Despite all the purposeful confusion in modern politics, director Scott Z Burns is adamant in his assertion that there is a necessity in speaking truth to power. The Report, a level-headed and consistently tense Washingtonian thriller, marks yet another Hollywood rehashing of political oversight.
Senate staffer Daniel Jones (Adam Driver) is tasked with sifting through the Detention and Interrogation Program of the CIA following 9/11. Operating out of a fluorescent-lit basement, Jones and his tiny team embark on a several-year journey to determine the efficacy of the CIA’s EIT (enhanced interrogation techniques). They’re quick to learn it’s a world in which CIA officials can follow the phrase “human rights” with “blah, blah, blah”. The sprawling 2001-2014 timeline is minced together yet clear to follow. Shifts in time and place between Washington and CIA Black Sites are marked by stark stylistic changes in colour and camerawork reminiscent of producer Steven Soderbergh’s Traffic.
We have all the information at the beginning. The film redacts “torture” from its own title, foreshadowing Jones’s 400-page report which is initially sieved through The Agency and whittled down to a skint four pages. Discovering the truth is only one half of the battle, having it fall on public ears is another. Driver is wonderful as the film’s sturdy backbone. He plays Jones with vigour: determined, idealistic and only passionately raising his voice when he’s really worried about the bad guys getting away with murder.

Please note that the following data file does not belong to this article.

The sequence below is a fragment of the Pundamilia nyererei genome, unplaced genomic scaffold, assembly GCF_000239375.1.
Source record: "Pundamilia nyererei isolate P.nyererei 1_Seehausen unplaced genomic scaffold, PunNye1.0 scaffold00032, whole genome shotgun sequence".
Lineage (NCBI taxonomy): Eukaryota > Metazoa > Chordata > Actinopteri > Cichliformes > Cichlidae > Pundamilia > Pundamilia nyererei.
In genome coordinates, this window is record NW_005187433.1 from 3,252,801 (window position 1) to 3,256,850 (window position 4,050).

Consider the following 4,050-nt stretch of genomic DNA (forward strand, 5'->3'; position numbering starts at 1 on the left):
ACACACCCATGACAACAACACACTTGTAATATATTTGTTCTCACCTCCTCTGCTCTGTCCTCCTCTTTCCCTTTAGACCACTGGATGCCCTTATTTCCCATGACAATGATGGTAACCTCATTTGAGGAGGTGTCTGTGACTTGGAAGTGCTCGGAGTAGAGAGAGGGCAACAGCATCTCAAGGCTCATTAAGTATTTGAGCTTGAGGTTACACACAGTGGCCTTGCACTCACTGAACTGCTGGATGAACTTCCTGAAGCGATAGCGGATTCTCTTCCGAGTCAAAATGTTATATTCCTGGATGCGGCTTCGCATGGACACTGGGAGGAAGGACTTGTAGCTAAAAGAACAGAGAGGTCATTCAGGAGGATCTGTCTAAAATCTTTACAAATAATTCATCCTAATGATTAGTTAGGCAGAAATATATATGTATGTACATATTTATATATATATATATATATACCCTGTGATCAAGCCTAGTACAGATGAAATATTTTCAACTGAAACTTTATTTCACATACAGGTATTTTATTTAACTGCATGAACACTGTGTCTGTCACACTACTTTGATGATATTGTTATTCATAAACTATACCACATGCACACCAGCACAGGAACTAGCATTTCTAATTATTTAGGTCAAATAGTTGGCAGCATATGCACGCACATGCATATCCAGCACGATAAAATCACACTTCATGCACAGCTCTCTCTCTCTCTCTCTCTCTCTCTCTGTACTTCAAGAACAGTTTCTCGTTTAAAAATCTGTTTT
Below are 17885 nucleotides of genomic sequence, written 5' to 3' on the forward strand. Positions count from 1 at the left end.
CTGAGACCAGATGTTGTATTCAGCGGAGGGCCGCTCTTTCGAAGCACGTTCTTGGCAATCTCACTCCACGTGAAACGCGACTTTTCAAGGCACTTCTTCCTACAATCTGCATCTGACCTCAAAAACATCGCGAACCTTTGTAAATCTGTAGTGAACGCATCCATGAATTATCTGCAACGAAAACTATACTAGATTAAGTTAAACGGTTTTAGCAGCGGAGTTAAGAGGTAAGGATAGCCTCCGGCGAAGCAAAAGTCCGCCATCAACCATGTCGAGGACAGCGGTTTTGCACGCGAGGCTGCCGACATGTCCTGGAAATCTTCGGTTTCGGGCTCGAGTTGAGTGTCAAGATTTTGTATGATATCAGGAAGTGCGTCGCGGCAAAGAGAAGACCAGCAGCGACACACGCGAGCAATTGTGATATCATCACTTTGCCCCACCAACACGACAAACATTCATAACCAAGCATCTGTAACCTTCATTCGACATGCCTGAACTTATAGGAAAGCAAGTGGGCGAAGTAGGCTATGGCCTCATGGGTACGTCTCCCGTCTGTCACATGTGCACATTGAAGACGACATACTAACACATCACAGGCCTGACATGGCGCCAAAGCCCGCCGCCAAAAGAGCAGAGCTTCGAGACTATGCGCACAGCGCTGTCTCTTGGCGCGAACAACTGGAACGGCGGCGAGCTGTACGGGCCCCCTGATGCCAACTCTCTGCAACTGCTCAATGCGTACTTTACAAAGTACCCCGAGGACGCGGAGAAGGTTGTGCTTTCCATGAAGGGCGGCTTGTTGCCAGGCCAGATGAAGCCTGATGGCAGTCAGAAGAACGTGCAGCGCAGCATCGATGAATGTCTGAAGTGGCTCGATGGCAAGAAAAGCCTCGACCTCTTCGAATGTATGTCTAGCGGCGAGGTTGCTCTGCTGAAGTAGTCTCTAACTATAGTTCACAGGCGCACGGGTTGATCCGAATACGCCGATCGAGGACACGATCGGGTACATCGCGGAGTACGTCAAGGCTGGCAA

Likewise, Annette Benning plays Diane Feinstein as a diligent senator sure in her process. Nearly the entirety of her role is played from behind the wooden desks of Washington. That’s perhaps the success of The Report. There’s little movement yet it builds and burns with injustice and intrigue. When Driver isn’t dwarfed by monuments on his runs along the Washington Mall he is trapped between the stacks of paper which look decidedly similar to the buildings outside. No matter the space, Burns indicates that man is puny against the machine.
Just as history repeats itself, so do the Hollywood iterations of repeating history. It’s a sticky cycle in which The Report is the latest participant. This thematically dense film harks to Zero Dark Thirty’s recapitulating of the CIA’S programme post 9/11 and the ongoing tensions between perception and reality. The movie is a thickly laid reminder that the cries for accountability in the current administration are hardly novel.
The Report is released in select cinemas on 15th November 2019.
Watch the trailer for The Report here: